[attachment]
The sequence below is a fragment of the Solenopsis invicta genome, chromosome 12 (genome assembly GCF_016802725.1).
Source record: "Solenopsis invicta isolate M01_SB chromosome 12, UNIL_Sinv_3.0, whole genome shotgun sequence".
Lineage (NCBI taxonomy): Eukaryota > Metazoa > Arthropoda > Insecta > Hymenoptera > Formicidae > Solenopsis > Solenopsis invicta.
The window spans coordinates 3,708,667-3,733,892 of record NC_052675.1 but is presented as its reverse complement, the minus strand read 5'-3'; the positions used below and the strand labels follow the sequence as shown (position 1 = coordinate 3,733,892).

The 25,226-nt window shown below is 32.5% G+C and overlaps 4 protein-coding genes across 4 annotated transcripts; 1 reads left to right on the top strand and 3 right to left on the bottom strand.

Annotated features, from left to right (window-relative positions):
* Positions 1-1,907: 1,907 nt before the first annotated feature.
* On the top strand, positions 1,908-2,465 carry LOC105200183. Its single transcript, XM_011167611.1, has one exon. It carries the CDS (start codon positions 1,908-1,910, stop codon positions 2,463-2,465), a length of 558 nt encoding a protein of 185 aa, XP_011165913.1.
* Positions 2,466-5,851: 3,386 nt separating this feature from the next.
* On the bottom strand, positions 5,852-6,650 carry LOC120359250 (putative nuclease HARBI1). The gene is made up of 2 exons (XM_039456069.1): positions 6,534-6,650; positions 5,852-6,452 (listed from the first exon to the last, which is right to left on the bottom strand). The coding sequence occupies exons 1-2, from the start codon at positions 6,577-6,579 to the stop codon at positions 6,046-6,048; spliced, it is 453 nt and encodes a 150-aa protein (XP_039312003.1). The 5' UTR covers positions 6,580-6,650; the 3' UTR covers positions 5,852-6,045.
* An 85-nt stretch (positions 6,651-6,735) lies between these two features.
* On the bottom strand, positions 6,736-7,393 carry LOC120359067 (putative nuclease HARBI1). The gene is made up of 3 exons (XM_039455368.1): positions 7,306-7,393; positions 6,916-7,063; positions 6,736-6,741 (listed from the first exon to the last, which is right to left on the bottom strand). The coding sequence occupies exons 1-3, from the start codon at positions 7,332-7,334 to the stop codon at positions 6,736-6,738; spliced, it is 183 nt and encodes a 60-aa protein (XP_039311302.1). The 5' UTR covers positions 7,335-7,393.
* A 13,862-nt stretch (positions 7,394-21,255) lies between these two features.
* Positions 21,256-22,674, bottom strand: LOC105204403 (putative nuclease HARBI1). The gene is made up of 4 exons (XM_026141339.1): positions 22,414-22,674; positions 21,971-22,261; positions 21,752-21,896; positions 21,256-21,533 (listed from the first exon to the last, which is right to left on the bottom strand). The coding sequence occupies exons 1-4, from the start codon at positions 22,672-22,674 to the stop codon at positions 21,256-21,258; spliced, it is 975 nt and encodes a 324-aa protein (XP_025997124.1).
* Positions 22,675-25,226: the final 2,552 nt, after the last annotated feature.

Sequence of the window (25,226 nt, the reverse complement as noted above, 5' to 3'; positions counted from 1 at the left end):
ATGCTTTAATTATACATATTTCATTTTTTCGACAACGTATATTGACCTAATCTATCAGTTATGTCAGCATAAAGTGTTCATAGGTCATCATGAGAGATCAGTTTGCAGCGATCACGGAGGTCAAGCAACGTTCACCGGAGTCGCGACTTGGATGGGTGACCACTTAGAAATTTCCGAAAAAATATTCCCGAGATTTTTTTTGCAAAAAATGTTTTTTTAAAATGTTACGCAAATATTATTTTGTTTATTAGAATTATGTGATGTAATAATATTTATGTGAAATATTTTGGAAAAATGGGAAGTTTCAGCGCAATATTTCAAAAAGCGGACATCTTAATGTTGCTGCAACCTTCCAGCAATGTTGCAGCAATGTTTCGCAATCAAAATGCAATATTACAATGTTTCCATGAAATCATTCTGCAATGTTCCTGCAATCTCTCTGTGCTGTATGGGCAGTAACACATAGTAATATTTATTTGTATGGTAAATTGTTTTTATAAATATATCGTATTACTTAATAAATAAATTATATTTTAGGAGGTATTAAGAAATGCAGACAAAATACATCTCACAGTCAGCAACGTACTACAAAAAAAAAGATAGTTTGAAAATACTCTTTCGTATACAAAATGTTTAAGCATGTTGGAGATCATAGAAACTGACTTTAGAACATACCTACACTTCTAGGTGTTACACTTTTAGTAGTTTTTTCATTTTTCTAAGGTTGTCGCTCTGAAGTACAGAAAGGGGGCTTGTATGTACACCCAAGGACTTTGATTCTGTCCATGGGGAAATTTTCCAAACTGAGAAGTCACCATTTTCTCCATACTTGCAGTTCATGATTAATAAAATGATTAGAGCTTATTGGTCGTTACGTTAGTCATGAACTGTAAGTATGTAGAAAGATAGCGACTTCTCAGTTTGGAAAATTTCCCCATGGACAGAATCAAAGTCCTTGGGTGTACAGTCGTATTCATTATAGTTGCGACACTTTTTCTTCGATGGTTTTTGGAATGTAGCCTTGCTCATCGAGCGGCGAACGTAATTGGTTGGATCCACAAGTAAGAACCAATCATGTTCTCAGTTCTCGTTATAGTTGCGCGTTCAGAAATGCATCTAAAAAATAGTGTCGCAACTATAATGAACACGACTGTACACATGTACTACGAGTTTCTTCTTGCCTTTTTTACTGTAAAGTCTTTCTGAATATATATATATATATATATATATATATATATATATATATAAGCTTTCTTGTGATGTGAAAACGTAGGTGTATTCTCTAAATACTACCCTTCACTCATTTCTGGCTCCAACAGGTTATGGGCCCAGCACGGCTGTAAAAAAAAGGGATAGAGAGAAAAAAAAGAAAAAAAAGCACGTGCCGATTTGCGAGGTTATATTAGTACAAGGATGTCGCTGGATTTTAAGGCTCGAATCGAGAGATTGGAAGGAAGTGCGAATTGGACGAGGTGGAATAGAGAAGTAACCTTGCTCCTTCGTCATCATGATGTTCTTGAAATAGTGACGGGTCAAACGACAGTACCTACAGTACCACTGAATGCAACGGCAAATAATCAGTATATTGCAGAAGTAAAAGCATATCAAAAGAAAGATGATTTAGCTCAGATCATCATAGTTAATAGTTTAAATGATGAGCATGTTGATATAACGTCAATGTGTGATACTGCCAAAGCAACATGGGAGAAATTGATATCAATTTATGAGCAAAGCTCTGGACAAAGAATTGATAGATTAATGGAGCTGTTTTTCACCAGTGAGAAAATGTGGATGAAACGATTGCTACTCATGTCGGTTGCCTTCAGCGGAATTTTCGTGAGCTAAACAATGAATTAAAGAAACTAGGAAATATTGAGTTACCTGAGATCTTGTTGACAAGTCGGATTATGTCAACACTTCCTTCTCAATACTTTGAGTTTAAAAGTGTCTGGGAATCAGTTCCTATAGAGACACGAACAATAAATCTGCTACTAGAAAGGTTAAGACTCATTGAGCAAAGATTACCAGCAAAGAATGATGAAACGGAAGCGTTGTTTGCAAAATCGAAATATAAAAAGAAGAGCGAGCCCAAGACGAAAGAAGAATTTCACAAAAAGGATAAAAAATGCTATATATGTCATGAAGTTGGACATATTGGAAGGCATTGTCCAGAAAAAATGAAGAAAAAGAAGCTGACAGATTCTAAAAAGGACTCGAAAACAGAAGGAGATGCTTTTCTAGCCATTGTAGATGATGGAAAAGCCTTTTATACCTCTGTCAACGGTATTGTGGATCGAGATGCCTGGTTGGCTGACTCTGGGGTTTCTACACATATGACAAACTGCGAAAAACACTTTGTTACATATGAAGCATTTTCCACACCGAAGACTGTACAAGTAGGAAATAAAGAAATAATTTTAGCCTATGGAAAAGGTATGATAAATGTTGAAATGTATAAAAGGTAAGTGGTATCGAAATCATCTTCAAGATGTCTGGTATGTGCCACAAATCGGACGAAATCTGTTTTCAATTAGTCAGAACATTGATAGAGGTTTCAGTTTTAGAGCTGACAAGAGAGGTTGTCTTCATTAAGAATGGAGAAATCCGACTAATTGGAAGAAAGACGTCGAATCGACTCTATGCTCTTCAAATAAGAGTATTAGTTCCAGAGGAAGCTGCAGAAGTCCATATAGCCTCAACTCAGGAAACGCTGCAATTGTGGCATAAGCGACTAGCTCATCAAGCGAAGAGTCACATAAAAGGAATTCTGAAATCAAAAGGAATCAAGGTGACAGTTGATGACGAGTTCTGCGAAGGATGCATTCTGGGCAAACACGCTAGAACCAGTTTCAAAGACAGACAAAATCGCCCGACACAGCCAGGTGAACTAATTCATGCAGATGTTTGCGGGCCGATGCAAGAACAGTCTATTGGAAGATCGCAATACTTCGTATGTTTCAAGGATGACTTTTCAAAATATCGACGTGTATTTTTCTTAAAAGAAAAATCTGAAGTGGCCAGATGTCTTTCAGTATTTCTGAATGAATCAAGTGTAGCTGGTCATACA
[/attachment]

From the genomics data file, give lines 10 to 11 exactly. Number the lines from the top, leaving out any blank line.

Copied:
* On the bottom strand, positions 5,852-6,650 carry LOC120359250 (putative nuclease HARBI1). The gene is made up of 2 exons (XM_039456069.1): positions 6,534-6,650; positions 5,852-6,452 (listed from the first exon to the last, which is right to left on the bottom strand). The coding sequence occupies exons 1-2, from the start codon at positions 6,577-6,579 to the stop codon at positions 6,046-6,048; spliced, it is 453 nt and encodes a 150-aa protein (XP_039312003.1). The 5' UTR covers positions 6,580-6,650; the 3' UTR covers positions 5,852-6,045.
* An 85-nt stretch (positions 6,651-6,735) lies between these two features.